Organic Cotton Mart<p>Some shoppers prefer to use mesh bags when shopping for fruits and veggies. We recommend checking out <a href="https://www.amazon.com/Best-Reusable-Produce-Organic-Cotton/dp/B07CK2TJKL/ref=sr_1_16?crid=10A7NM0LQ0B7E&dchild=1&keywords=mesh+produce+bags&qid=1613483897&s=home-garden&sprefix=mesh+pro%2Cgarden%2C162&sr=1-16" target="_blank">Organic Cotton Mart's Reusable Cotton Mesh Produce Bags</a> if you're in this camp, as they're made with Global Organic Textile Standard (GOTS) certified cotton.</p> <p>Mesh reusable produce bags can make the checkout process easier than muslin bags since you can see what's inside them without having to open them up. Plus, the tare weight (i.e., the weight of the empty bag that should be subtracted from the total weight of your produce to make sure you don't pay extra for using your bag) is printed right on the label of Organic Cotton Mart's bags, making everything that much more convenient.</p> <p><strong>Customer rating:</strong> 4.6 out of 5 stars with nearly 1,000 Amazon reviews</p><strong>Why buy:</strong> GOTS certified; Machine washable; Biodegradable
Simple Ecology<p>On the other hand, if you just want to purchase muslin bags, we like <a href="https://www.amazon.com/Simple-Ecology-Reusable-Organic-Shopping/dp/B004UJ0U0C" target="_blank">Simple Ecology's Reusable Produce Bags</a>, which are also made with GOTS-certified organic cotton. Simple Ecology also has a <a href="https://www.amazon.com/dp/B01N6AUMBG/ref=sspa_dk_detail_2?psc=1&pd_rd_i=B01N6AUMBG&pd_rd_w=MA3ZS&pf_rd_p=cbc856ed-1371-4f23-b89d-d3fb30edf66d&pd_rd_wg=hVunQ&pf_rd_r=G6RTQ1Z5DKEY325MAJZ9&pd_rd_r=5d298b3a-1be7-4ebd-a9e1-d5d672a40497&spLa=ZW5jcnlwdGVkUXVhbGlmaWVyPUExMzc4RVAxWjNLOTdCJmVuY3J5cHRlZElkPUEwNTc0NTAwMzBDMjFYOVJPTUpWSCZlbmNyeXB0ZWRBZElkPUEwNjYyOTM4M0s4Vk81SVBPS1NFSyZ3aWRnZXROYW1lPXNwX2RldGFpbF90aGVtYXRpYyZhY3Rpb249Y2xpY2tSZWRpcmVjdCZkb05vdExvZ0NsaWNrPXRydWU=" target="_blank">starter kit</a> that comes with several reusable grocery bags if you're looking for more variety.</p> <p>The benefit of using muslin reusable produce bags is that, unlike mesh, there are no holes for small items to slip through. This means that in addition to larger produce, you can use them to purchase bulk foods like lentils, beans and rice — or even powders like flour or spices — without worrying about anything leaking. They're also best for keeping leafy greens fresh.</p> <p><strong>Customer rating:</strong> 4.7 out of 5 stars with nearly 1,500 Amazon reviews</p><strong>Why buy:</strong> GOTS certified; Machine washable; Biodegradable; Sustainable Forestry Initiative (SFI) certified packaging when purchased from manufacturer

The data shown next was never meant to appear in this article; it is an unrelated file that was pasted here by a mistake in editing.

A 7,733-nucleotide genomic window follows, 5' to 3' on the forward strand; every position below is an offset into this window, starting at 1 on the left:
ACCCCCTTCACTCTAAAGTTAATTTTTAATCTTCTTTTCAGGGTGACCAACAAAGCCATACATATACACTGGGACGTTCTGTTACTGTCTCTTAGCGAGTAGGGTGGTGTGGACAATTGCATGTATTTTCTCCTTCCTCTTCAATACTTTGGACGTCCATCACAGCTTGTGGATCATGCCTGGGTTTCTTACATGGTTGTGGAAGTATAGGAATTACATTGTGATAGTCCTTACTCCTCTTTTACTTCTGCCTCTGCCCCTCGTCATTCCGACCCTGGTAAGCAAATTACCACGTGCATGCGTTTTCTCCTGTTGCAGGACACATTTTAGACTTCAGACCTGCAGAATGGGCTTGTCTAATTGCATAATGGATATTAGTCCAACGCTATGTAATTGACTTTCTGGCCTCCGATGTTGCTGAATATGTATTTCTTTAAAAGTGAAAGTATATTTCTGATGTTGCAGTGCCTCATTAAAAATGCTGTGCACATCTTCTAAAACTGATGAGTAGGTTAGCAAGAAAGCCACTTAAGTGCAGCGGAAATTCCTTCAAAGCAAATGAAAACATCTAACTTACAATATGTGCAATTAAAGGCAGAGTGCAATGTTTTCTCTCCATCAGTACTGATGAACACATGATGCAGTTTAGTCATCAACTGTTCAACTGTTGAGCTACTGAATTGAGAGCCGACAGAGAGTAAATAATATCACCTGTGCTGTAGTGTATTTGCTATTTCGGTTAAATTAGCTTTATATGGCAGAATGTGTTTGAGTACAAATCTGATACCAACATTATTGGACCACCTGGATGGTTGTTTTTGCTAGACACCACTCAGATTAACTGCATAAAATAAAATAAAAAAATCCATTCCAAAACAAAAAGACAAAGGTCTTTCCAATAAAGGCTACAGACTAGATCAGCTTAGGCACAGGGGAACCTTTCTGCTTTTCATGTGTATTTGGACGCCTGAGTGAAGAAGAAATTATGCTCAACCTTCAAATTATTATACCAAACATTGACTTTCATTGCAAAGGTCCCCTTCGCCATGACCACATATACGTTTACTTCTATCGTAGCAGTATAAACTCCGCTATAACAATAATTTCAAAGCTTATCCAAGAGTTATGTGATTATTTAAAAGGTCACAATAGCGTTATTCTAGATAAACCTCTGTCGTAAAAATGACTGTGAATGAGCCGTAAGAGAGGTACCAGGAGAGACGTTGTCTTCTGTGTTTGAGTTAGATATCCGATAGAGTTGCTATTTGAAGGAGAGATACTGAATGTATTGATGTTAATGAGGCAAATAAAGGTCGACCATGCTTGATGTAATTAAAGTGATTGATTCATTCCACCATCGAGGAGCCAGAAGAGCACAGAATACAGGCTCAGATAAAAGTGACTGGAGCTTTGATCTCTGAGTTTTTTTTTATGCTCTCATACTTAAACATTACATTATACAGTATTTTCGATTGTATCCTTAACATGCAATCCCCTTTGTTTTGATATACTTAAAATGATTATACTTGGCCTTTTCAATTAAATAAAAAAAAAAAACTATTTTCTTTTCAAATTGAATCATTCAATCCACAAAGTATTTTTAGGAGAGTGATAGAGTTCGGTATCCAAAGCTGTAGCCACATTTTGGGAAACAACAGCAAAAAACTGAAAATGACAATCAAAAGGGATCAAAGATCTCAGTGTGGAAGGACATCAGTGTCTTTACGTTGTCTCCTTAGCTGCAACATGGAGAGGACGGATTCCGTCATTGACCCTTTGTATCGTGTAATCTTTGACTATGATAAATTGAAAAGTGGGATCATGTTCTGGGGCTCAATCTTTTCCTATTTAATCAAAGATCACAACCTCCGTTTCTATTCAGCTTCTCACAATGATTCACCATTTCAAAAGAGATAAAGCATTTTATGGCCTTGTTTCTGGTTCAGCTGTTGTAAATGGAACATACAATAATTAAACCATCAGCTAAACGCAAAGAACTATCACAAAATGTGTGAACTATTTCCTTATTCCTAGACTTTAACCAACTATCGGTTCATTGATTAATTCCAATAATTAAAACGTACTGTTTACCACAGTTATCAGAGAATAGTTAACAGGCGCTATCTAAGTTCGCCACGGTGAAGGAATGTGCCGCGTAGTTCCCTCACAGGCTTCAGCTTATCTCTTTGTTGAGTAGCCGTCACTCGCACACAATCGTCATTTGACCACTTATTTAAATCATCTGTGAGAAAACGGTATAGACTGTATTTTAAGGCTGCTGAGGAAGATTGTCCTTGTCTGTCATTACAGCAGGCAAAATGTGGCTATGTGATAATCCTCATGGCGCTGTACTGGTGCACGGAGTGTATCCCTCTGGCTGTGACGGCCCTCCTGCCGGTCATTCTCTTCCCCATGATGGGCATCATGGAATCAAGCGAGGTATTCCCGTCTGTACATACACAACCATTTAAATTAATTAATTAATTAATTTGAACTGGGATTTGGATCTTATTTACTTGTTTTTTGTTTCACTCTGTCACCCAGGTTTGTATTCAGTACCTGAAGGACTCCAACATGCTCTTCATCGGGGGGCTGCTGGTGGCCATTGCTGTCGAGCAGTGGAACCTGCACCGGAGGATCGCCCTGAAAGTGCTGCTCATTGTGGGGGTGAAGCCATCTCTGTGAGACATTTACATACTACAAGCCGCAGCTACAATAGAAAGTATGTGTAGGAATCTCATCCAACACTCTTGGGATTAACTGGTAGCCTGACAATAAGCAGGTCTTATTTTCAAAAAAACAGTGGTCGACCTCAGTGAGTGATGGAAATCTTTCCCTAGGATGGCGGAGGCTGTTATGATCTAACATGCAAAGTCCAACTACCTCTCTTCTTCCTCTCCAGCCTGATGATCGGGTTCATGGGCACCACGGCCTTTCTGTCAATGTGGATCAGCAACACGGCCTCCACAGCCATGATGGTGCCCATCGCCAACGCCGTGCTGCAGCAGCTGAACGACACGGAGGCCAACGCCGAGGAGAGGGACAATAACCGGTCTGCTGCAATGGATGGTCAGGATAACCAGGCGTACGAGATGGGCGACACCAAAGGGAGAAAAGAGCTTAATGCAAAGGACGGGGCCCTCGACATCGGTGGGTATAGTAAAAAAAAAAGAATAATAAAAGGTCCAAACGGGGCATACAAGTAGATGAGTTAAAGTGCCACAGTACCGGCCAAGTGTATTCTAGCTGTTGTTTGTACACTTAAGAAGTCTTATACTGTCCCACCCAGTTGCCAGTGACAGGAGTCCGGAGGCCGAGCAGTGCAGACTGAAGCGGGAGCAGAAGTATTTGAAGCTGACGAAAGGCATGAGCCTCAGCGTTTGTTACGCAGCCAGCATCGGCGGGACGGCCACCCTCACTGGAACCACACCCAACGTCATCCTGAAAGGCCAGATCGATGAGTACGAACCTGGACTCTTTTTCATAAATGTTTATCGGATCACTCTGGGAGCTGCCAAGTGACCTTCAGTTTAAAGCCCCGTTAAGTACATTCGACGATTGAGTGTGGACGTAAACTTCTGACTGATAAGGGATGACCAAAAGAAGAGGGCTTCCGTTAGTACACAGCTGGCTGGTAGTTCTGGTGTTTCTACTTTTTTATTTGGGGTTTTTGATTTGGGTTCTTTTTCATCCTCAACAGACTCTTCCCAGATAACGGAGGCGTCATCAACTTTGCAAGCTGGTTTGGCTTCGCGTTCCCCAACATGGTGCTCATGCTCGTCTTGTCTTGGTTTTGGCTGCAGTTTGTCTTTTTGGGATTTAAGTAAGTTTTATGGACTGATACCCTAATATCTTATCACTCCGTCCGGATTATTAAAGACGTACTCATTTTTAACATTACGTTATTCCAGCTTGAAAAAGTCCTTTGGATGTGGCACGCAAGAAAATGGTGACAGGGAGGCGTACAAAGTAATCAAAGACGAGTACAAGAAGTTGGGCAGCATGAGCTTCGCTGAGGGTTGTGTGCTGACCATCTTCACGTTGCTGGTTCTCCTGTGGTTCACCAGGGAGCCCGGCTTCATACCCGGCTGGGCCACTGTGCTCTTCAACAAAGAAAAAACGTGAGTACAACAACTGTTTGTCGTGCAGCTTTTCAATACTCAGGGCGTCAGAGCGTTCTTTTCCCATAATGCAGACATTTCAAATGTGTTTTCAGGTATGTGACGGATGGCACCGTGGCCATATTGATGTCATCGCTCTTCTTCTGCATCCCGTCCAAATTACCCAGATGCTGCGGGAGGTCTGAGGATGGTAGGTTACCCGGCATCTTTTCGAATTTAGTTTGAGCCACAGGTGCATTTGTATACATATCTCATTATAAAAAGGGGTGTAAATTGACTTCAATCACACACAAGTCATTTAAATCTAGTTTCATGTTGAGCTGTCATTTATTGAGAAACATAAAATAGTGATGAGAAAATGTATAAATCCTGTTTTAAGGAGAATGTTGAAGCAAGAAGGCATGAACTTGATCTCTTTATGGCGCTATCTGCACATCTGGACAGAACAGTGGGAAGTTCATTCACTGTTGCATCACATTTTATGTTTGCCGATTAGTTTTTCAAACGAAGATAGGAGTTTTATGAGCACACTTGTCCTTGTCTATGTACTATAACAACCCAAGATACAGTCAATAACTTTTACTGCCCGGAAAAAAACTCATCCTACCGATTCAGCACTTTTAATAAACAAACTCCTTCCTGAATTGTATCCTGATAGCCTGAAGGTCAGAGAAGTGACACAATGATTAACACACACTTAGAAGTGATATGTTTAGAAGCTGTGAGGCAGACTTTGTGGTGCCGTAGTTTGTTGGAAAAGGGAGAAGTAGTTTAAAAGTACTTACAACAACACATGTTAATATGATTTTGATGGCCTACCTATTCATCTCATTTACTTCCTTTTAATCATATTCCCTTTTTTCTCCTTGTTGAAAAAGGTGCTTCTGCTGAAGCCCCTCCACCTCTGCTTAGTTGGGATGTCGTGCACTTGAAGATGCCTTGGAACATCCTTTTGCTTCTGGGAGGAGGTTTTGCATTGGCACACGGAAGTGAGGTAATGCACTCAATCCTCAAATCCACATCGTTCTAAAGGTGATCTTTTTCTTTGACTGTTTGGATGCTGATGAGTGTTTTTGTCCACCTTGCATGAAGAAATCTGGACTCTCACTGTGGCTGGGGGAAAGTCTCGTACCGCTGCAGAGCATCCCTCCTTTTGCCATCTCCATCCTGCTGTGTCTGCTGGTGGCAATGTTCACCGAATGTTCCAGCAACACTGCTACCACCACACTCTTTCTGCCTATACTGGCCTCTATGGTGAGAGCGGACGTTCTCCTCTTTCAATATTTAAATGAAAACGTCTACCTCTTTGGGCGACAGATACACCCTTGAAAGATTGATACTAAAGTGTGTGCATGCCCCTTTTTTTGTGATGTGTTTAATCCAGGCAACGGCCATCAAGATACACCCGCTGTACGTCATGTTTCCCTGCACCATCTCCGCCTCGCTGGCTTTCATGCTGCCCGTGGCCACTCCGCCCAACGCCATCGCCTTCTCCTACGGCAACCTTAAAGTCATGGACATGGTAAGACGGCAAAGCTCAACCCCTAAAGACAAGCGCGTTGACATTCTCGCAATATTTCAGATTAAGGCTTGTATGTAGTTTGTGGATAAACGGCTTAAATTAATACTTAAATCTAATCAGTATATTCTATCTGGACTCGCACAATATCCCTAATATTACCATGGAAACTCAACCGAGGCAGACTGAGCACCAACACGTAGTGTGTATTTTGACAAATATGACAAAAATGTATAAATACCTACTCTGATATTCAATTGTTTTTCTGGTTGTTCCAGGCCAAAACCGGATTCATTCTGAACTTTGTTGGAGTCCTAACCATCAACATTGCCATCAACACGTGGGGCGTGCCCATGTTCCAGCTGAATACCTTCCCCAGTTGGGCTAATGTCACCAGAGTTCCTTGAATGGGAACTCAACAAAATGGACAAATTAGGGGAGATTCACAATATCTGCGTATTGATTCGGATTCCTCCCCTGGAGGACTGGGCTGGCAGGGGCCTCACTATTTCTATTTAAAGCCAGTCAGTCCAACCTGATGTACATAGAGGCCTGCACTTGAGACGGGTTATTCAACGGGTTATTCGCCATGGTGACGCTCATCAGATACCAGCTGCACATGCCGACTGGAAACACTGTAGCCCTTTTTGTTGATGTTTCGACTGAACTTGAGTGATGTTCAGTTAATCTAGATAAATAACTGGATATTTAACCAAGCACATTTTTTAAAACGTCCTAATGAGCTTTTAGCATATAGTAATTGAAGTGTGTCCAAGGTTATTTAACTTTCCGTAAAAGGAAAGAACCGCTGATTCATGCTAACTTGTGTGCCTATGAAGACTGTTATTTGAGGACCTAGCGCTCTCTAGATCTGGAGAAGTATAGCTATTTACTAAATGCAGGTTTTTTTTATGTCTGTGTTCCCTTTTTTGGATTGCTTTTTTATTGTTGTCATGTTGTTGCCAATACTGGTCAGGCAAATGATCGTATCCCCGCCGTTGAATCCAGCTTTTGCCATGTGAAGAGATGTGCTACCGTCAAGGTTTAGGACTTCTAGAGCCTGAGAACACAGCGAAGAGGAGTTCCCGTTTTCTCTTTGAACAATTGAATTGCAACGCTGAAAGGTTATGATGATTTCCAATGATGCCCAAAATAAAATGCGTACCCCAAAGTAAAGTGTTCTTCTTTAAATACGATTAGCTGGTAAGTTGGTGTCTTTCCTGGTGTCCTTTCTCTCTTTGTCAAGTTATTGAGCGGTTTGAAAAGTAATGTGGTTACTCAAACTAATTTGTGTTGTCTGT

ECOBAGS<p>Whether you're buying bread, fresh flowers, produce or all of the above, the <a href="https://www.amazon.com/ECOBAGS-Market-Collection-Reusable-Natural/dp/B08KFGPGN5" target="_blank" rel="noopener noreferrer">ECOBAGS Market Collection Reusable Bag Set</a> is ideal for <a href="https://www.ecowatch.com/farmers-markets-coronavirus-safety-2645581711.html" target="_self">farmers market</a> shopping or large grocery hauls. The netted bags are durable, flexible, and pack down small so they're easy to keep in your car or purse.</p> <p>ECOBAGS is a woman-owned certified B Corp, which means it uses sound social and environmental practices. These bags come in packs of three or five and have a few different handle lengths and color options, but they're all made with GOTS-certified organic cotton.</p> <p><strong>Customer rating: </strong>Not applicable</p><p><strong>Why buy:</strong> GOTS certified; Machine washable; Biodegradable; Certified B Corp; SA8000 certified for the protection of basic human rights of workers</p>